The Australian, Perth
Rindos probe finds past inadequacies
By Ross Storey
A University of Western Australia senate committee has concluded its investigations into the seven-year long Rindos archaeology affair and identified inadequacies in some procedures that existed at the time.
The report, handed to the UWA senate this week, found however, that the university had addressed the inadequacies in an ongoing review of the management processes, and supported Professor Fay Gale's actions.
It concluded that once Professor Gale directly intervened, she set in train processes that ensured professional judgments were made that were consistent with the university's policies and procedures.
The investigation also found that since the time of the events, UWA's policies and procedures had been improved and upgraded.
Complaints procedures and guidelines for supervision and conduct in the workplace had also been addressed.
Because of intense media speculation about the Rindos archaeology affair, the committee was appointed in February last year to carry out a fresh investigation of past events in UWA's former archaeology department and the refusal of tenure to archaeologist Dr David Rindos, who died in December from a heart attack.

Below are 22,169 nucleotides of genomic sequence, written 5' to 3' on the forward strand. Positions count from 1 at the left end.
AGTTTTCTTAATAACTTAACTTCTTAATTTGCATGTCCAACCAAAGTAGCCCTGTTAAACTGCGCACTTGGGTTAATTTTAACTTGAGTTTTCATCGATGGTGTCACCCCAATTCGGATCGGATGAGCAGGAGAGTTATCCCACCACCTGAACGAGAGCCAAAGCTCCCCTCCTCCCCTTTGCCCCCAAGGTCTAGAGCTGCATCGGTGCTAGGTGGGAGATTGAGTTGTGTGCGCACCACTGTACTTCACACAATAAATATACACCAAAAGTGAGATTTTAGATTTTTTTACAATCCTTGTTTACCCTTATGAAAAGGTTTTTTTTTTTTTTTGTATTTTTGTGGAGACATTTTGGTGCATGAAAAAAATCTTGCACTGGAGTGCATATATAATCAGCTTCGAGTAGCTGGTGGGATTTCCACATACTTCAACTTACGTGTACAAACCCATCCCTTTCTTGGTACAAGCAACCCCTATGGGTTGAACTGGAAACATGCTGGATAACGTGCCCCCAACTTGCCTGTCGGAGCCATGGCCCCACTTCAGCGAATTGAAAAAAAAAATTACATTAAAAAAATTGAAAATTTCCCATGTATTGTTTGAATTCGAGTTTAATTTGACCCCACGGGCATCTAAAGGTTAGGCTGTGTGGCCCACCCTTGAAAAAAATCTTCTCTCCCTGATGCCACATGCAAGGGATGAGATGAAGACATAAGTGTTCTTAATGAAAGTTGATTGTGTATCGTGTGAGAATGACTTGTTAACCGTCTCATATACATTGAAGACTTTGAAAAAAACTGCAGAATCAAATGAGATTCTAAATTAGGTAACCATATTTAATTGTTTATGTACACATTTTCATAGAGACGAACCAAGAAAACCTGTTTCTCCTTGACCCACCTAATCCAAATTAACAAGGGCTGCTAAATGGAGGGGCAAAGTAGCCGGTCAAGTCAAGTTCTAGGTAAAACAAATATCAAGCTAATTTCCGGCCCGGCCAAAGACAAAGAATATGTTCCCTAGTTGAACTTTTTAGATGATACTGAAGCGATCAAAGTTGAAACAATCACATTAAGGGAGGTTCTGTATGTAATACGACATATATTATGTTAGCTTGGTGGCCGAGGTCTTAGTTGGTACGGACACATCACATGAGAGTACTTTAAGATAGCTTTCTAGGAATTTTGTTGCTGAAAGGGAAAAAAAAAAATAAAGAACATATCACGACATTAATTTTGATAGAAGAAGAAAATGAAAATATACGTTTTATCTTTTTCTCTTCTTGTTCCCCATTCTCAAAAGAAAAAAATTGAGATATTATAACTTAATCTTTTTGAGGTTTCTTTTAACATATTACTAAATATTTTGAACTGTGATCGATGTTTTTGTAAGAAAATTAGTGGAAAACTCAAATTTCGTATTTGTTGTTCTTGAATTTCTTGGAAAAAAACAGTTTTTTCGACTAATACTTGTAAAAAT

The committee's establishment came after claims, made under parliamentary privilege in the West Australian Legislative Council, that Rindos had been treated unfairly.
West Australian Labor MLC Mark Nevill, a long-time critic of the university's role in the affair, told Parliament at the time that it was a scandal without precedent in the history of higher education in Australian, and one that was being covered up rather than corrected.
Mr Irwin Barrett-Lennard led the committee, which included Justice Robert Nicholson, Mrs June Jones, and Dr Jim Gill.
Acting UWA vice-chancellor Professor Alan Robson said the administration welcomed the findings of the report.
Professor Robson said it vindicated the consistent position of the university that due process was adhered to by senior management.
The university would act on the report's valuable recommendations on human resource management, training and staff induction.
"It is pleasing to note the committee's recognition that since the period in question, the university's policies and procedures have been enhanced and augmented," Professor Robson said. "It is the intention op the university to regularly report to senate on progress in dealing with recommendations."
The West Australian parliamentary inquiry into the affair is expected to resume in March with the opening of the year's first parliamentary session.